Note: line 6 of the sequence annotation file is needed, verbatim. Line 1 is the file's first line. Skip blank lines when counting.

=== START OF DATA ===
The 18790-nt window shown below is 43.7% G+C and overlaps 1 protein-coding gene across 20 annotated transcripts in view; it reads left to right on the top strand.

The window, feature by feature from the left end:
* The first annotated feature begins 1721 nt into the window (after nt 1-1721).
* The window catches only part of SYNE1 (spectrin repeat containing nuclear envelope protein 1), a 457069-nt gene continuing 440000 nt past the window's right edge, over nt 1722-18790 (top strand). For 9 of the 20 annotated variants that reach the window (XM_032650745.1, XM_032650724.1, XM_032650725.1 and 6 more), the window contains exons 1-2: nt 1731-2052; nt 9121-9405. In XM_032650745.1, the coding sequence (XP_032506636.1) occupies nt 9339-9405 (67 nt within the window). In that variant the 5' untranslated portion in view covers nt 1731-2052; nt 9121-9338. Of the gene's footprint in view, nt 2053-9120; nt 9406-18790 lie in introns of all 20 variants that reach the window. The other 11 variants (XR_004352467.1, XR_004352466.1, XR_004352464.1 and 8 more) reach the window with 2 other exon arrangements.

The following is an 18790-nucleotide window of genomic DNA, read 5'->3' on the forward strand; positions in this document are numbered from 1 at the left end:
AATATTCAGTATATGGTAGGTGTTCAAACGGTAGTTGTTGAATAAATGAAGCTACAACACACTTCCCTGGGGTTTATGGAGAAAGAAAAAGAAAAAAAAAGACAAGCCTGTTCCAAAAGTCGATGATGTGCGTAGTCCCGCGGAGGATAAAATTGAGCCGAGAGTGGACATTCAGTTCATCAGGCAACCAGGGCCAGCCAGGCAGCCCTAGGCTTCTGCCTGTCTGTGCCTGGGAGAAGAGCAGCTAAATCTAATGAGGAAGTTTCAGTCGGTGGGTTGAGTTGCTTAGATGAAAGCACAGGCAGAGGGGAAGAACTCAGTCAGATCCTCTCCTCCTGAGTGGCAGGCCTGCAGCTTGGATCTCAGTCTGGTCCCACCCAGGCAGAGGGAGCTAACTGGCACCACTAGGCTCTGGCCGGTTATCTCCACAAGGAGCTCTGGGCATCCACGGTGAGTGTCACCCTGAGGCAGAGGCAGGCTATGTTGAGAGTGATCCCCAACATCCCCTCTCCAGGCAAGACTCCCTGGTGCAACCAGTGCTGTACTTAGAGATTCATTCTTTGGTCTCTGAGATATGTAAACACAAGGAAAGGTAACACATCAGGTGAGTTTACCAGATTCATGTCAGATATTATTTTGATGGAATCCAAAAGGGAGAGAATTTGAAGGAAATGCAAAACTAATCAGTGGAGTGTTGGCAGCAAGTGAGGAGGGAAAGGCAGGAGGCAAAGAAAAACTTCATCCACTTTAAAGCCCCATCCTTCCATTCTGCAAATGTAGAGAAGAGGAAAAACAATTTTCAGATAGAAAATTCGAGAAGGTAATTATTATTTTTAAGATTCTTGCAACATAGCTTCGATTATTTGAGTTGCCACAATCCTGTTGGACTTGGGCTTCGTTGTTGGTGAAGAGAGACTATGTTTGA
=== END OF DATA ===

AATATTCAGTATATGGTAGGTGTTCAAACGGTAGTTGTTGAATAAATGAAGCTACAACACACTTCCCTGGGGTTTATGGAGAAAGAAAAAGAAAAAAAAAGACAAGCCTGTTCCAAAAGTCGATGATGTGCGTAGTCCCGCGGAGGATAAAATTGAGCCGAGAGTGGACATTCAGTTCATCAGGCAACCAGGGCCAGCCAGGCAGCCCTAGGCTTCTGCCTGTCTGTGCCTGGGAGAAGAGCAGCTAAATCTAATGAGGAAGTTTCAGTCGGTGGGTTGAGTTGCTTAGATGAAAGCACAGGCAGAGGGGAAGAACTCAGTCAGATCCTCTCCTCCTGAGTGGCAGGCCTGCAGCTTGGATCTCAGTCTGGTCCCACCCAGGCAGAGGGAGCTAACTGGCACCACTAGGCTCTGGCCGGTTATCTCCACAAGGAGCTCTGGGCATCCACGGTGAGTGTCACCCTGAGGCAGAGGCAGGCTATGTTGAGAGTGATCCCCAACATCCCCTCTCCAGGCAAGACTCCCTGGTGCAACCAGTGCTGTACTTAGAGATTCATTCTTTGGTCTCTGAGATATGTAAACACAAGGAAAGGTAACACATCAGGTGAGTTTACCAGATTCATGTCAGATATTATTTTGATGGAATCCAAAAGGGAGAGAATTTGAAGGAAATGCAAAACTAATCAGTGGAGTGTTGGCAGCAAGTGAGGAGGGAAAGGCAGGAGGCAAAGAAAAACTTCATCCACTTTAAAGCCCCATCCTTCCATTCTGCAAATGTAGAGAAGAGGAAAAACAATTTTCAGATAGAAAATTCGAGAAGGTAATTATTATTTTTAAGATTCTTGCAACATAGCTTCGATTATTTGAGTTGCCACAATCCTGTTGGACTTGGGCTTCGTTGTTGGTGAAGAGAGACTATGTTTGA